More than one third of all adults in the Western world have used indoor tanning beds at some point in their lives. While everyone knows it is risky, no one seems ready to accept that tanning might actually be worse than smoking, and can cause skin cancer.
Dr. Eleni Linos, a dermatologist at University of California San Francisco and lead author of a recent study on indoor tanning and its cancer links, has said that the effects of indoor tanning have been widely seen. The study looked at data from 1986 through 2012 that was collected by 88 different research teams. The data covered skin cancer rates from the United States, Australia and 14 Eastern and Western European countries.
The American Academy of Dermatology, the American Medical Association and the World Health Organization (WHO) have been cautioning against indoor tanning for years. In 2007, WHO revealed that people who use indoor tanning beds before the age of 30 are 75 percent more likely to develop skin cancer. In 2009, WHO officially labeled tanning beds as “high-level carcinogens.”
On average, 17 out of every 10,000 women who rarely or never indoor tan develop melanoma, the deadliest form of skin cancer. In contrast, 24 out of every 10,000 who regularly use tanning beds develop the deadly disease.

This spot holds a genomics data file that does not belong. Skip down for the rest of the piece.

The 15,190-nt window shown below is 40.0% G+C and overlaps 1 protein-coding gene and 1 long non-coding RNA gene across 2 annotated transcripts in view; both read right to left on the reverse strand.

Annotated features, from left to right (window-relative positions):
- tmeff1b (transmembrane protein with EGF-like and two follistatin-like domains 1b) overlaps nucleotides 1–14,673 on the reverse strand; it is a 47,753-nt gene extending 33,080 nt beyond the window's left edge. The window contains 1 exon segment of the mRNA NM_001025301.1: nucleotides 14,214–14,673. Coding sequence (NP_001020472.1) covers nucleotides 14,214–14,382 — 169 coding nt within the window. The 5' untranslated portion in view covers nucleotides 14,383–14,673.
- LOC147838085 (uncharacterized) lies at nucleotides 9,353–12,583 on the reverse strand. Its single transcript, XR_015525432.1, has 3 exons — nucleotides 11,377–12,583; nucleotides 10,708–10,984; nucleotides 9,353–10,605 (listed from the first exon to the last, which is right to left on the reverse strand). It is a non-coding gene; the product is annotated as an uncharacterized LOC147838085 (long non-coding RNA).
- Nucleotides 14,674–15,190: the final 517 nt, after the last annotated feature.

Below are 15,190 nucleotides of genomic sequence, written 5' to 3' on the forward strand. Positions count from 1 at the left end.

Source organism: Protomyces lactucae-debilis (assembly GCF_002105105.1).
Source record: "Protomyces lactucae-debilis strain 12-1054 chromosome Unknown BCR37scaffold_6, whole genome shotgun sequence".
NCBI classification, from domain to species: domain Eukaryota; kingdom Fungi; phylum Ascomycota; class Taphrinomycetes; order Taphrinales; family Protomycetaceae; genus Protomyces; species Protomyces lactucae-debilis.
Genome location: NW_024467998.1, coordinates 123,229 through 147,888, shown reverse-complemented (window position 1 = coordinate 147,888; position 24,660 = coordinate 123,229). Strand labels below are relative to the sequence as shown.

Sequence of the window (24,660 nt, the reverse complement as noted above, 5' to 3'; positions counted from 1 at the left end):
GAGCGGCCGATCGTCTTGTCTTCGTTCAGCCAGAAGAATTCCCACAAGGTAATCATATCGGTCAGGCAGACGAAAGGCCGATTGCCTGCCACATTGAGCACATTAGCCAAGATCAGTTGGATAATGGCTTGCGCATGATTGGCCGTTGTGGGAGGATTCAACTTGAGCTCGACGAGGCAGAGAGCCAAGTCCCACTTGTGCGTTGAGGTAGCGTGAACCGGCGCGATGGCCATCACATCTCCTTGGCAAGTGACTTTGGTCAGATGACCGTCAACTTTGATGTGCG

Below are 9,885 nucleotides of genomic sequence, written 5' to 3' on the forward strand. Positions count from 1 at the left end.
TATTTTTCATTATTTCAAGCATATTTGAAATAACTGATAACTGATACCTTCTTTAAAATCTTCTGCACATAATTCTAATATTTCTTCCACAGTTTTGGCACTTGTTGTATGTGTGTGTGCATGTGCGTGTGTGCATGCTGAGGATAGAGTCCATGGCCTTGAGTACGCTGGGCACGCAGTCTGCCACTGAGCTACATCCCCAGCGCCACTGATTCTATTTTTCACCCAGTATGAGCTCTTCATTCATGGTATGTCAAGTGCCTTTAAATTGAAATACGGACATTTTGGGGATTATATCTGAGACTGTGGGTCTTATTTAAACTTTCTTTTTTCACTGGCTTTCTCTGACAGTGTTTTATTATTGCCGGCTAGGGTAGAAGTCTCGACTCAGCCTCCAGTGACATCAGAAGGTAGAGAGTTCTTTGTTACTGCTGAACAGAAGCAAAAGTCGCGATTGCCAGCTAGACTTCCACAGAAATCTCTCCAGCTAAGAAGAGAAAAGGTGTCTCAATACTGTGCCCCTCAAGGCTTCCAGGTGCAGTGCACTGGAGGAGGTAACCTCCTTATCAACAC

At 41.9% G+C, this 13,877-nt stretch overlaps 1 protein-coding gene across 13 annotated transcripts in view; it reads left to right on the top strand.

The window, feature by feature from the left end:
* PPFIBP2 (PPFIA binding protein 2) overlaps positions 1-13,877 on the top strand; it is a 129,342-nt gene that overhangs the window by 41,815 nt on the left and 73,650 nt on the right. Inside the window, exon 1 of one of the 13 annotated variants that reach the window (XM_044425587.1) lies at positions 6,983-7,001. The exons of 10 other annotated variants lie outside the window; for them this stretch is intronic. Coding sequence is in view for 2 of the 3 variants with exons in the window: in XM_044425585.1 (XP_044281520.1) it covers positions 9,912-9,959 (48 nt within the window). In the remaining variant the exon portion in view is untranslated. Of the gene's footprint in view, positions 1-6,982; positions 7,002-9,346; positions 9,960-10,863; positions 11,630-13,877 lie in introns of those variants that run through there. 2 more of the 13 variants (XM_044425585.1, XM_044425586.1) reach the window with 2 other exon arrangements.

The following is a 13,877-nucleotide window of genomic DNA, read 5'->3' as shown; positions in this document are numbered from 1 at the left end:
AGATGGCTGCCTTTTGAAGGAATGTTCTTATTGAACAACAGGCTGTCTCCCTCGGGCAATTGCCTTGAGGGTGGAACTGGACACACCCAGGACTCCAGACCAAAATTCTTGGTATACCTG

On average, using an indoor tanning bed increases a person’s odds of getting melanoma by approximately 75 percent.
One of the most alarming messages from the recent study was the shockingly common rate at which skin cancer is affecting the population. According to Linos’ findings, tanning beds are actually causing cancer at a higher rate than cigarette smoking. As a result, many are now claiming that tanning is actually worse than smoking, and causes skin cancer.
The study estimated that approximately 419,039 cases of basal and squamous cell carcinoma (NMSC) are attributed to indoor tanning every year. On top of that, another 10,888 cases of melanoma are attributed to tanning bed usage. In contrast, 362,941 cases of lung cancers are estimated to have been caused by lung cancer each year in the researched areas.
Increased risk of skin cancer has also been tied to increased alcohol consumption. Drinking more than just a single serving of beer, wine or liquor per day increases the odds of getting melanoma by 20 percent. People who drink more than four servings of alcohol per day have a risk that is as much as 55 percent higher than non-drinkers.
Alcohol not only makes sunburns worse, but it also increases the skin’s sensitivity to the sun and makes it more susceptible to damage, and ultimately, cancer. Approximately 3.6 percent of all cancers are related to alcohol consumption. Approximately 5.2 percent of male cancer patients have conditions related to alcohol consumption, while 1.7 percent of women attribute their cancer to drinking.
On top of the increased physical risk, drinking alcohol simply lowers awareness and makes people more apt to spend extended periods in the sun while also forgoing sun protection.
Experts caution against tanning to prevent cancer as well as avoid the skin damaging and aging effects of tanning beds. On top of preventing skin cancer by avoiding direct sun exposure as much as possible, dermatologists stress the importance of looking for cancer signs. If cancers like melanoma are not detected early, they can quickly spread throughout the body. On top of avoiding obvious health hazards like smoking, it is now even more important to avoid tanning as much as possible. Tanning is actually worse than smoking, and causes skin cancer.
By Nicci Mende